Albania to Alcibiades' Tables

Albania, the Scotch Highlands, so called from Albanact, son of Brute, the mythical Trojan king of Britain. At the death of Brute “Britain” was divided between his three sons: Locrin had England; Albanact had Albania (Scotland); and Kamber had Cambria (Wales).

He [Arthur] by force of arms Albania overrun,
Pursuing of the Picts beyond mount Caledon.
   —Drayton: Polyolbion, iv. (1612).

Albania (Turkey in Asia). It means “the mountain region,” and properly comprehends Schirwan, Daghestan, and Georgia. In poetry it is used very loosely.

Albano’s Knight, Rinaldo, whose brothers were Guichardo (the oldest), Ricardo, Richardetto, Vivian, and Alardo. His sister was Bradamant.—Ariosto: Orlando Furioso.

Alberick of MORTEMAR, the same as Theodorick the hermit of Engaddi, an exiled nobleman. He told king Richard the history of his life, and tried to dissuade him from sending a letter of defiance to the archduke of Austria.—Sir W. Scott: The Talisman (time, Richard I.).

Alberick, the squire of prince Richard (one of the sons of Henry II. of England).—Sir W. Scott: The Betrothed (time, Henry II.).

Albert, commander of the Britannia. Brave, liberal, and just; softened and refined by domestic ties and superior information. His ship was dashed against the projecting verge of Cape Colonna, the most southern point of Attica. And he perished in the sea, because Rodmond (second in command) grasped on his legs and could not be shaken off.

Though trained in boisterous elements, his mind
Was yet by soft humanity refined;
Each joy of wedded love at home he knew,
Abroad. confessed the father of his crew.…
His geneis, ever for th’ event prepared,
Rose with the storm, and all its dangers shared.
   —Falconer: The Shipwreck, i. 2 (1756).

Albert, father of Gertrude, patriarch and judge of Wyoming (called by Campbell “Wyming ”). Both Albert and his daughter were shot by a mixed force of British and Indian troops, led by one Brandt; who made an attack on the settlement, put all the inhabitants to the sword, set fire to the fort, and destroyed all the houses.—Campbell: Gertrude of Wyoming (1809).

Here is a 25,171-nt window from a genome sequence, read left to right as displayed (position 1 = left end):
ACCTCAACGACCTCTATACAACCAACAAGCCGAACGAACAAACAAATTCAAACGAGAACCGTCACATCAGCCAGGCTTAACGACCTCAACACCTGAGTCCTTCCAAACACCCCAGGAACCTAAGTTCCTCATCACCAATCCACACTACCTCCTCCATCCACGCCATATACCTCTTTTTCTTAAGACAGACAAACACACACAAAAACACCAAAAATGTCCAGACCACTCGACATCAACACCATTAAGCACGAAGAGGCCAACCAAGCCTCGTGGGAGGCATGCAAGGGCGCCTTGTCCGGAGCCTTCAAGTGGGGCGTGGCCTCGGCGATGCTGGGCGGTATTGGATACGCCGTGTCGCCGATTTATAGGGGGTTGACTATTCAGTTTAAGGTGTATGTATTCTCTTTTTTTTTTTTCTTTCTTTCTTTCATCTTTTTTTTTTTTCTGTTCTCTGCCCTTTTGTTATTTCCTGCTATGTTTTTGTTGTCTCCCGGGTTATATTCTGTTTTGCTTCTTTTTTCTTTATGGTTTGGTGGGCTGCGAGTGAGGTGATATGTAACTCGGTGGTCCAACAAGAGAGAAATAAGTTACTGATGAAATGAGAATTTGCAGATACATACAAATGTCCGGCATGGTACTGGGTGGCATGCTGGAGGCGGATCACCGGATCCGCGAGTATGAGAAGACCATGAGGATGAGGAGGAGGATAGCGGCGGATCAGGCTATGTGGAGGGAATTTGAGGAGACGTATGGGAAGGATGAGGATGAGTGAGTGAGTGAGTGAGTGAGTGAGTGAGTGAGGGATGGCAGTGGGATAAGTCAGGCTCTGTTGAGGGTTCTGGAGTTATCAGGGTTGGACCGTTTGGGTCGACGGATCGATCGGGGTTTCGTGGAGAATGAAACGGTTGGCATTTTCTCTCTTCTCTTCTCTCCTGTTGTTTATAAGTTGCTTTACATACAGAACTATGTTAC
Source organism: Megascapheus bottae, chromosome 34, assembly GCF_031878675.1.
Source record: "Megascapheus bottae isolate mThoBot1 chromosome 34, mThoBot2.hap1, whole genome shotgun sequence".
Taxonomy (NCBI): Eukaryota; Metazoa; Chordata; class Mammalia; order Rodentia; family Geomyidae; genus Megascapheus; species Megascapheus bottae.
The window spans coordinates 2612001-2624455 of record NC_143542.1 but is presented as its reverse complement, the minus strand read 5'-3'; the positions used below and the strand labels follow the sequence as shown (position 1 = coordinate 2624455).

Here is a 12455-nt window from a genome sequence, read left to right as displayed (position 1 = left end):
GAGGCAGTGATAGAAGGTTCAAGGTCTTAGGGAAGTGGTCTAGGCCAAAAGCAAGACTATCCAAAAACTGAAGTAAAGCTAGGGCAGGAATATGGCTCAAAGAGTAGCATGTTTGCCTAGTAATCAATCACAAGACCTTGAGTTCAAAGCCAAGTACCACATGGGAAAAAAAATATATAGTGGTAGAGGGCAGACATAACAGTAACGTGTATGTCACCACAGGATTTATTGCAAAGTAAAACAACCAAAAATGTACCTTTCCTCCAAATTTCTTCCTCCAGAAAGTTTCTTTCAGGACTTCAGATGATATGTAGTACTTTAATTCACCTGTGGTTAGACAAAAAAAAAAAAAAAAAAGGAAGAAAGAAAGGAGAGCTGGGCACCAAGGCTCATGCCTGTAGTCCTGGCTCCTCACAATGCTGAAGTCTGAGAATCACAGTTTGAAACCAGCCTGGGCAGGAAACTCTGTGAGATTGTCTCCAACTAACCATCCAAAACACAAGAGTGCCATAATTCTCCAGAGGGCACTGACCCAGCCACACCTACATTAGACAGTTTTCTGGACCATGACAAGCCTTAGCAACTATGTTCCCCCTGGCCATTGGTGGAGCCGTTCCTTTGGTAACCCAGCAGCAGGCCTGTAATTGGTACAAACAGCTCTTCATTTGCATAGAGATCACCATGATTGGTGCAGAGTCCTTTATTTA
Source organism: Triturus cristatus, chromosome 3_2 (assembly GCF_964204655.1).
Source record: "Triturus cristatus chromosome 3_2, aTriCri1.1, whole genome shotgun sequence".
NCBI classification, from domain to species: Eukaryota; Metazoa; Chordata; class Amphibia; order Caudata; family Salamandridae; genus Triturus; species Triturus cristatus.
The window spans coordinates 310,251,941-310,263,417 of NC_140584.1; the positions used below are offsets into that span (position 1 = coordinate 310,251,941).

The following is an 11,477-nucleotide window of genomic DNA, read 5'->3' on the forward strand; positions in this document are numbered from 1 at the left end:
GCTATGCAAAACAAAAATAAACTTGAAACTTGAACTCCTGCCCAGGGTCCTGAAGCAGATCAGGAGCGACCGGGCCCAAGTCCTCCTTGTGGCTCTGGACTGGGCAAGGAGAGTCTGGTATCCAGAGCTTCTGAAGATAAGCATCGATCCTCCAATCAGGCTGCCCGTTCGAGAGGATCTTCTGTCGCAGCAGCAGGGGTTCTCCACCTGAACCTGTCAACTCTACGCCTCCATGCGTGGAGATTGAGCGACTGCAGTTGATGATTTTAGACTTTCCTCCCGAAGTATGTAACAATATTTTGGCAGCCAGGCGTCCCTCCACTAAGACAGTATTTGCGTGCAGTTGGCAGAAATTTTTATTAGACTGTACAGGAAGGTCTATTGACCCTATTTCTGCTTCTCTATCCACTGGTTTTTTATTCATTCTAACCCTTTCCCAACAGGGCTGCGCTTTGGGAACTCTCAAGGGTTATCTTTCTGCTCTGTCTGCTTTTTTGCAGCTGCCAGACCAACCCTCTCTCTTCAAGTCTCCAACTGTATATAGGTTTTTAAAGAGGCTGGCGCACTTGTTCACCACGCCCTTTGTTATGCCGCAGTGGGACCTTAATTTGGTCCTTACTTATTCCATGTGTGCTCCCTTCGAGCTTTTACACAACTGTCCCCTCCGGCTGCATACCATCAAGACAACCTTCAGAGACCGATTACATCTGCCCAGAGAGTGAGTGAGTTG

Albert, in Goethe’s romance called The Sorrows of Werther, is meant for his friend Kestner. He is a young German farmer, who marries Charlotte Buff (called “Lotte” in the novel), with whom Goethe was in love. Goethe represents himself as Werther.

Albert of Geierstein (Count), brother of Arnold Biederman, and president of the “Secret Tribunal.” He sometimes appears as a “black priest of St. Paul’s,” and sometimes as the “monk of St. Victoire.”—Sir W. Scott: Anne of Geierstein (time, Edward IV.).

Albertazzo married Alda, daughter of Otho duke of Saxony. His sons were Ugo and Fulco. From this stem springs the Royal Family of England.—Ariosto: Orlando Furioso (1516).

Albiazar, an Arab chief, who joined the Egyptian armament against the crusaders.

A chief in rapine, not in knighthood bred.
   —Tasso: Jerusalem Delivered, xvii. (1575).

Albin, the primitive name of the northern part of Scotland, called by the Romans “Caledonia.” This was the part inhabited by the Picts. The Scots migrated from Scotia (north of Ireland), and obtained mastery under Kenneth Macalpin, in 834.

Green Albin, what though he no more survey
Thy ships at anchor on the quiet shore,
Thy pellochs [porpoises] rolling from the mountain bay,
Thy lone sepulchral cairn upon the moor,
And distant isles that hear the loud Corbrechtan roar.
   —Campbell: Gertrude of Wyoming, i. 5 (1809).

  By PanEris using Melati.

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